Although Texas’ job growth continues to outpace the rest of the U.S. at all pay levels, a highly educated workforce is essential for Texas to continue making significant economic gains, according to a new report.
The report, “Texas Leads Nation in Creation of Jobs at All Pay Levels,” used data from the U.S. Bureau of Labor Statistics’ Current Population Survey to find that from 2000 to 2013, Texas had a higher job growth percentage than the rest of the U.S. The report also suggested that the top half of wage distribution accounted for 55 percent of job growth in Texas.
Co-author Pia Orrenius, who is a senior economist and vice president of the Federal Reserve of Dallas, said even though Texas has managed to create middle-class jobs, the lack of middle-class job growth in the rest of the U.S. and other countries will affect the state. She said quality education is a crucial factor to ensure that Texas continues to create high-paying jobs.
“Part of the problem has been that there’s been a lack of supply or a slowdown in the increase of the number of people with college degrees,” Orrenius said. “An important piece of this is to make sure that we continue to see an increase in the number of people with college degrees.”
Orrenius said she expects to see the greatest increase in job growth in finance, insurance, real estate, health, education and professional and business services, which include lawyers and accountants.
Robert Vega, Liberal Arts Career Services director, said UT graduates find jobs at all pay levels.
According to Vega, the National Association of Colleges and Employers conducted an early examination of UT’s class of 2014 and predicted 2014 salaries would not increase much from 2013. Overall, the 2014 average salary of a UT graduate is $45,473, which is a 1.2 percent increase from 2013. The 2014 average salary of College of Liberal Arts graduates is $38,045, an increase of 3.5 percent from 2013. College of Engineering graduates are reporting an average salary of $62,710, an increase of 0.3 percent.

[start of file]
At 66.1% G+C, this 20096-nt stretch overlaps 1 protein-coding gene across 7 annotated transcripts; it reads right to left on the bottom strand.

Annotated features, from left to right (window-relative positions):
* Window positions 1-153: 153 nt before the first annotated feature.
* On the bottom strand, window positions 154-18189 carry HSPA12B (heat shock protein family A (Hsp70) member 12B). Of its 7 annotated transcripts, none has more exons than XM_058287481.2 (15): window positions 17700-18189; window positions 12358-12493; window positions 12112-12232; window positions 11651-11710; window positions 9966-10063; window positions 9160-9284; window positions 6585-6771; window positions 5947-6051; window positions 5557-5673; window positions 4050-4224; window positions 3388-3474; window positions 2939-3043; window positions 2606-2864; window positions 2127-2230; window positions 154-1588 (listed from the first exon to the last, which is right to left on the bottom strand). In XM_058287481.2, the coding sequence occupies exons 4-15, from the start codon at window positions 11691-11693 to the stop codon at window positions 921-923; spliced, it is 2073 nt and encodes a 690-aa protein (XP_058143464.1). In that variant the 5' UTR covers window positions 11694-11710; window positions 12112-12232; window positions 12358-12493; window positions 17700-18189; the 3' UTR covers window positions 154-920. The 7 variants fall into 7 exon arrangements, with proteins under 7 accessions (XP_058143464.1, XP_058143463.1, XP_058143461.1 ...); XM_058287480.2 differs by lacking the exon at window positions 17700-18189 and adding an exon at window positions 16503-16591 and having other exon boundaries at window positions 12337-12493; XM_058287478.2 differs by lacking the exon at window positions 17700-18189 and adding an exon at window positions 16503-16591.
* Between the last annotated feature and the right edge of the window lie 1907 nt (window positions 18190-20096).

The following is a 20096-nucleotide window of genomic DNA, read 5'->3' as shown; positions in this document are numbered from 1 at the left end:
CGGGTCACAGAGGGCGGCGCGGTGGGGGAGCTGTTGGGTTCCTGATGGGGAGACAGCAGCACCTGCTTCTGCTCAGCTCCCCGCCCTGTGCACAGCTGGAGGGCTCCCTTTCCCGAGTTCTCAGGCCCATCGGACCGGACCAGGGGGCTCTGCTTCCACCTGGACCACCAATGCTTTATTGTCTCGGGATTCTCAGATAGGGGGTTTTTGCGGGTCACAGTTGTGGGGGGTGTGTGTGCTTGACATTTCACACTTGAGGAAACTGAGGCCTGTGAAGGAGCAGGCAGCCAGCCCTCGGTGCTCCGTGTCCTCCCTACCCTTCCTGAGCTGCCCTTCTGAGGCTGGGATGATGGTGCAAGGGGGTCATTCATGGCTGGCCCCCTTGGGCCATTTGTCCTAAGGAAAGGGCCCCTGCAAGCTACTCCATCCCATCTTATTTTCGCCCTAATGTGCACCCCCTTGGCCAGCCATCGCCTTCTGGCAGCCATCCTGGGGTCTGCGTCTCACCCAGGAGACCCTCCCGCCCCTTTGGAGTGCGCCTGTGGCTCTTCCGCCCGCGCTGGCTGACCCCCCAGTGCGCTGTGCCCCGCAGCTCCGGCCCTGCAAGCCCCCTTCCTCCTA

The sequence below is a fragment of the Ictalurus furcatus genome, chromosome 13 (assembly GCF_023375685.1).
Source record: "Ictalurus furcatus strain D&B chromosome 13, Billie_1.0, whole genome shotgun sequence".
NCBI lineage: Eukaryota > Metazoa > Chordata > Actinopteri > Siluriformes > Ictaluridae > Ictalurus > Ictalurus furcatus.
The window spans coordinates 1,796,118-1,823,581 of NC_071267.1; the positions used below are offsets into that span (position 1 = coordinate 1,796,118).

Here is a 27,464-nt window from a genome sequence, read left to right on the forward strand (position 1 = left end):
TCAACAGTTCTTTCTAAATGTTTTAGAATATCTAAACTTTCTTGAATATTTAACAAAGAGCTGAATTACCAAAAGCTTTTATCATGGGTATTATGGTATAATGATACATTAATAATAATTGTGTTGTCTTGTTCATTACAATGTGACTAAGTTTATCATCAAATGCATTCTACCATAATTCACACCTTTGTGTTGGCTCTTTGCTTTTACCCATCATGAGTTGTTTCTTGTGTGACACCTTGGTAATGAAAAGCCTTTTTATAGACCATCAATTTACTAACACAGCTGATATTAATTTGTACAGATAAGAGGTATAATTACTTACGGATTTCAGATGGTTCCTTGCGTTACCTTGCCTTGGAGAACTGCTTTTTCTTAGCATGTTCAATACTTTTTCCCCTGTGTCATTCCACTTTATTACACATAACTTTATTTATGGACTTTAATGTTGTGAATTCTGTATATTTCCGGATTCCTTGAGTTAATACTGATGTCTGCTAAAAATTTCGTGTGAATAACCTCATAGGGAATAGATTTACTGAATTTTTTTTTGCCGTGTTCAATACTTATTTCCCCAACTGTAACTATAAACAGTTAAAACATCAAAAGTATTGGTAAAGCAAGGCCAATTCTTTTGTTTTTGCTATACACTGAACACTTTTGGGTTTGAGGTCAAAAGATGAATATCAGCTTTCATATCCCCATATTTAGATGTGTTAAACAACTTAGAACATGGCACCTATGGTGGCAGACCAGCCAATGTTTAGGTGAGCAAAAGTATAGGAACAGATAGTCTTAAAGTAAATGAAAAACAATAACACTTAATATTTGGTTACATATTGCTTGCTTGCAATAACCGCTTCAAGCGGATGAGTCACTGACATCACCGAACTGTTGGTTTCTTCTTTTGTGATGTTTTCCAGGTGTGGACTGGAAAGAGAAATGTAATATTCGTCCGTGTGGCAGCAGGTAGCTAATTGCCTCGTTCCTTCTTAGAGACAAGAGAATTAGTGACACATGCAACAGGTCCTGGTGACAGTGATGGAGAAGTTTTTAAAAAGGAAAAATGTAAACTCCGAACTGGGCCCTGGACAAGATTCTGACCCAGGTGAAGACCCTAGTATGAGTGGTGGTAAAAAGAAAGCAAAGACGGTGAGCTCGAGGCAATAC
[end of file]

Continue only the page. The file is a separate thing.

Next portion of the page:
Vega said the majority of UT students prefer to start a career in Austin or elsewhere in Texas, which affects their ability to find a job.
“When the economy is down, our graduates have to be more flexible and open-minded when searching for their first job,” Vega said. “When the economy is up, graduates may have a better employment outlook, but they must still be ready to compete in their targeted job search.”
According to economics senior Helen Lee, who has work-study and marketing experience, the consulting field is very competitive. Lee said she has already accepted a consulting job in The Woodlands.
“It is a good place for me to start out as a recent graduate, and there are a lot of opportunities in Texas,” Lee said. “However, I do think in the future that a master’s degree or a Ph.D. degree would be beneficial to advance my career.”
Orrenius said she expects more widespread job growth across the U.S., especially in states such as California and Florida.
“What we’re seeing now is that Texas has done extremely well since the recession … we were kind of the only game in town,” Orrenius said. “Now we’re seeing the rest of the U.S. catch up, and the forecast right now is very favorable. These other states are coming back finally, and it’s been a long haul, but that’s a positive.”